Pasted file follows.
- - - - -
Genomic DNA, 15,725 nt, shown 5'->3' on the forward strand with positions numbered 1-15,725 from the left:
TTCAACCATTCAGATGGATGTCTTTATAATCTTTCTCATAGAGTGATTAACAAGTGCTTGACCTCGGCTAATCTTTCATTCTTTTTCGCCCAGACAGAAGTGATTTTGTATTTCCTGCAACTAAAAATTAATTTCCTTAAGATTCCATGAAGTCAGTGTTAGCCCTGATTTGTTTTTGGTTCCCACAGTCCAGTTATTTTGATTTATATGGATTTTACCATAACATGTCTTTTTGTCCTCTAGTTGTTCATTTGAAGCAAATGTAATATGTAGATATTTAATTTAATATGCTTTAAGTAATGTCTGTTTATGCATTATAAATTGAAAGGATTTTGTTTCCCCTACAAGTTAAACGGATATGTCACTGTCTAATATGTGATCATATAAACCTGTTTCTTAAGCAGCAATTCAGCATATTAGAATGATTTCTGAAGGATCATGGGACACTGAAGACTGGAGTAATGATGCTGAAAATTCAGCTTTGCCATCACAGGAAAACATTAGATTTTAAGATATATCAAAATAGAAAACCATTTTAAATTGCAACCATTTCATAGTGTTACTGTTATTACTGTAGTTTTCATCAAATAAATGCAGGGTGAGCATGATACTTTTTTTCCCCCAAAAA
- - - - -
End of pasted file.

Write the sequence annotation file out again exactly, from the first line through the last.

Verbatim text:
Genomic DNA, 15,725 nt, shown 5'->3' on the forward strand with positions numbered 1-15,725 from the left:
TTCAACCATTCAGATGGATGTCTTTATAATCTTTCTCATAGAGTGATTAACAAGTGCTTGACCTCGGCTAATCTTTCATTCTTTTTCGCCCAGACAGAAGTGATTTTGTATTTCCTGCAACTAAAAATTAATTTCCTTAAGATTCCATGAAGTCAGTGTTAGCCCTGATTTGTTTTTGGTTCCCACAGTCCAGTTATTTTGATTTATATGGATTTTACCATAACATGTCTTTTTGTCCTCTAGTTGTTCATTTGAAGCAAATGTAATATGTAGATATTTAATTTAATATGCTTTAAGTAATGTCTGTTTATGCATTATAAATTGAAAGGATTTTGTTTCCCCTACAAGTTAAACGGATATGTCACTGTCTAATATGTGATCATATAAACCTGTTTCTTAAGCAGCAATTCAGCATATTAGAATGATTTCTGAAGGATCATGGGACACTGAAGACTGGAGTAATGATGCTGAAAATTCAGCTTTGCCATCACAGGAAAACATTAGATTTTAAGATATATCAAAATAGAAAACCATTTTAAATTGCAACCATTTCATAGTGTTACTGTTATTACTGTAGTTTTCATCAAATAAATGCAGGGTGAGCATGATACTTTTTTTCCCCCAAAAA